NHS organisations that want to switch their payment system away from tariff based contracts for elective care are unlikely to be supported by regulators, HSJ has learned.

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There has been a steep increase in the amount of planned care being commissioned under “block contracts” in the last three years.

However, a recent letter to regional directors of NHS England and NHS Improvement says: “As a general rule we would not expect to see block contracts applying to elective activity, particularly admissions.

“Given our performance we need to maximise the incentive for providers to deliver the activity needed to meet our referral to treatment time targets and, in the event of failure, maximise the flexibility for CCGs to divert resources to other providers capable of doing the work.”

The total waiting list for patients awaiting elective treatment in England has ballooned to its highest level in seven years.

Under a block contract a provider is paid a fixed, or partially fixed, overall sum to run one or more services, usually over a year.

Elective care is usually delivered under the payment by results tariff system, where the provider is paid according to the number of treatments or operations it performs.

Oxfordshire Clinical Commissioning Group, which is one of the largest users of block contracts, said it would continue to use them for elective care. Asked about the letter, a spokesman said: “No, this does not cause us concern. Block contracts have proved to work well in our area.”

The letter, sent by Bob Alexander, deputy chief executive of NHS Improvement, and Richard Baker, interim national director of commissioning operations at NHS England, also referred to “capitation style whole system” budgets being explored in some areas around emergency and urgent care.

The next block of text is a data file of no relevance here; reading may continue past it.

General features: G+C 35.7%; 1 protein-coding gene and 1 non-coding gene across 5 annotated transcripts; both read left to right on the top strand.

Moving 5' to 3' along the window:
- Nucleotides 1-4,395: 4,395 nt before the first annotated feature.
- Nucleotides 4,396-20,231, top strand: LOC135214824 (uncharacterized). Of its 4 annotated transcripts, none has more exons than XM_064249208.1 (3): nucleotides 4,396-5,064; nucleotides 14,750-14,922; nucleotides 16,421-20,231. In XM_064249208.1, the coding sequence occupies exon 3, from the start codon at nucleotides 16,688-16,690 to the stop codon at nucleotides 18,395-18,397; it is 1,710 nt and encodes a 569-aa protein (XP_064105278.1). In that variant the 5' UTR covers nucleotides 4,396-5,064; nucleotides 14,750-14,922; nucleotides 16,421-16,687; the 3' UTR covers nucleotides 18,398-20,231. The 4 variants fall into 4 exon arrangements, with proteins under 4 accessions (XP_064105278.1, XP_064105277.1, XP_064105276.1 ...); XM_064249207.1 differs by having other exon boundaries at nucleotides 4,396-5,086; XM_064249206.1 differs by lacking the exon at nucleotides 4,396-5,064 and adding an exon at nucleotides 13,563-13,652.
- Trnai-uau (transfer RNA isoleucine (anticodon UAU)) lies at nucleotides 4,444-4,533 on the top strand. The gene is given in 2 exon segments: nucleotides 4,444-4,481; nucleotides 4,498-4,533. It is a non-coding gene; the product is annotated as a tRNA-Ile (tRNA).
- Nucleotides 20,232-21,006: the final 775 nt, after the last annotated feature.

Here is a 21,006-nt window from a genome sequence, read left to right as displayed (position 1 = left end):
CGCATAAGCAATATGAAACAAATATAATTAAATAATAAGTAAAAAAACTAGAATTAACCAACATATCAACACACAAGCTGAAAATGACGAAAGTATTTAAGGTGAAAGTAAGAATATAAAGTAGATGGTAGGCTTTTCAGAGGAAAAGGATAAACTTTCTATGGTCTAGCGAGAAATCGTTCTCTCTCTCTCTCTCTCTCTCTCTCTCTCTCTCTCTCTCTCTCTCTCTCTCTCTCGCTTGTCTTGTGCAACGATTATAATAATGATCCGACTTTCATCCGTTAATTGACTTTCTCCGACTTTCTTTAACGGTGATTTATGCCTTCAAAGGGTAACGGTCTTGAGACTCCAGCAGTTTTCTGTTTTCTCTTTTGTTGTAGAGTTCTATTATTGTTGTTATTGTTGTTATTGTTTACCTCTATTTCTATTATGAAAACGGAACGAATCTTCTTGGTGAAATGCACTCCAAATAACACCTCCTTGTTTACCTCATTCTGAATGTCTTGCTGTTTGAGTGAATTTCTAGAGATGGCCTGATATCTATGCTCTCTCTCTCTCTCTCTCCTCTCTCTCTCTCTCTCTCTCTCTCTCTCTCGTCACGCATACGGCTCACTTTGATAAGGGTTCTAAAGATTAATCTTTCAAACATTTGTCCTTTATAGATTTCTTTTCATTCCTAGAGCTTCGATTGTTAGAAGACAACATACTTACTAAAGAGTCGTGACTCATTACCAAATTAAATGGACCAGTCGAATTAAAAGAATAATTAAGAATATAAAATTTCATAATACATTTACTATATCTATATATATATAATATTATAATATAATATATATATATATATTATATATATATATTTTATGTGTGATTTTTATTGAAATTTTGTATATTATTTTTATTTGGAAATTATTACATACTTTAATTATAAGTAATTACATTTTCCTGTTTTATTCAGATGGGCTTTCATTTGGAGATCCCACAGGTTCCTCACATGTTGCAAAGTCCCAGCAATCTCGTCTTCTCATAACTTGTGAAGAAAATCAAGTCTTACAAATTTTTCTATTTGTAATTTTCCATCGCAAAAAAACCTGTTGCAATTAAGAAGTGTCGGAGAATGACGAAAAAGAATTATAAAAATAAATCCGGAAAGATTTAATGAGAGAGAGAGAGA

It said: “Whilst this is welcomed, these need to be fully thought through with clear arrangements for risk transfer or shared risk to ensure that this does not fall unfairly on any part of the system. Block contracts that are not well thought through should not be permitted to operate.”

HSJ understands that at least one of the troubled health economies being supported by the national bodies in a success regime has been told to use a block contract for all activity next year.

Several of the “vanguard” areas, such Salford, Stockport and Northumbria, are also thought to be considering moving away from the tariff system for all care.

However, other areas which are developing new models of care, such as mid Nottinghamshire and the city of Manchester, said they would not use a block contract for planned care.

Mr Alexander told HSJ: “It has been clear that block contracts have been used inappropriately in some parts of the country and that this may have caused problems with RTT and other access issues. This is why we would only support block contracts for elective care in the most exceptional circumstances.

“Given that some of the most challenged trusts in the country are in success regimes, we are working with them on what we can do differently to transform services for patients.

“For non-elective care, block contracts and risk shares can be helpful but not if they shift risk inappropriately on to one party so, if these are agreed in this round, NHS Improvement will test providers to ensure they haven’t taken on too much risk.

“NHSI supports the development of accountable care organisations and the development of new payment mechanisms that support these new models. It does not support placing undue risk on one part of the system in a way that has not been fully thought through.”

South Devon and Torbay CCG, another large user of block contracts, said it was unable to comment on approaches while still in negotiation with its providers.  A spokesman for the CCG added: “We shall obviously take account of the advice received.”